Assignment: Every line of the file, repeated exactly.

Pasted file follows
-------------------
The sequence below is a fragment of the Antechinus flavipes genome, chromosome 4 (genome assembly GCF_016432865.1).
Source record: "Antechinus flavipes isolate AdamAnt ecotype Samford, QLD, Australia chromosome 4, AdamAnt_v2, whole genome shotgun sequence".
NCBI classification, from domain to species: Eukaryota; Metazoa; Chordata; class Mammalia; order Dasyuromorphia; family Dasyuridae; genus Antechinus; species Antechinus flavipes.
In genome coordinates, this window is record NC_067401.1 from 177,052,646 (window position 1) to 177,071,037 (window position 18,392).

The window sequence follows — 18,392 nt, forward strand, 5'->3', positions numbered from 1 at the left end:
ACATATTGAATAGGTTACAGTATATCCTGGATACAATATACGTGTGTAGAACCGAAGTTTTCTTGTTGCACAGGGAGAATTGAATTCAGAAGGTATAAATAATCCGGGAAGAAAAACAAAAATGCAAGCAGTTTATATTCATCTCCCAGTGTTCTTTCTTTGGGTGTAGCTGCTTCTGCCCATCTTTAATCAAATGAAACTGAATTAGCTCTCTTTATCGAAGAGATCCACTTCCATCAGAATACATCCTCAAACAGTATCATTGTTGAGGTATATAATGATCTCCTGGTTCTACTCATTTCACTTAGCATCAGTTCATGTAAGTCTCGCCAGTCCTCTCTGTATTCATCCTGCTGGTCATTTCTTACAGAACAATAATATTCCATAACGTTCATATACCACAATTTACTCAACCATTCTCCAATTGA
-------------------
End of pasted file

The sequence below is a fragment of the Antechinus flavipes genome, chromosome 4 (genome assembly GCF_016432865.1).
Source record: "Antechinus flavipes isolate AdamAnt ecotype Samford, QLD, Australia chromosome 4, AdamAnt_v2, whole genome shotgun sequence".
NCBI classification, from domain to species: Eukaryota; Metazoa; Chordata; class Mammalia; order Dasyuromorphia; family Dasyuridae; genus Antechinus; species Antechinus flavipes.
In genome coordinates, this window is record NC_067401.1 from 177,052,646 (window position 1) to 177,071,037 (window position 18,392).

The window sequence follows — 18,392 nt, forward strand, 5'->3', positions numbered from 1 at the left end:
ACATATTGAATAGGTTACAGTATATCCTGGATACAATATACGTGTGTAGAACCGAAGTTTTCTTGTTGCACAGGGAGAATTGAATTCAGAAGGTATAAATAATCCGGGAAGAAAAACAAAAATGCAAGCAGTTTATATTCATCTCCCAGTGTTCTTTCTTTGGGTGTAGCTGCTTCTGCCCATCTTTAATCAAATGAAACTGAATTAGCTCTCTTTATCGAAGAGATCCACTTCCATCAGAATACATCCTCAAACAGTATCATTGTTGAGGTATATAATGATCTCCTGGTTCTACTCATTTCACTTAGCATCAGTTCATGTAAGTCTCGCCAGTCCTCTCTGTATTCATCCTGCTGGTCATTTCTTACAGAACAATAATATTCCATAACGTTCATATACCACAATTTACTCAACCATTCTCCAATTGA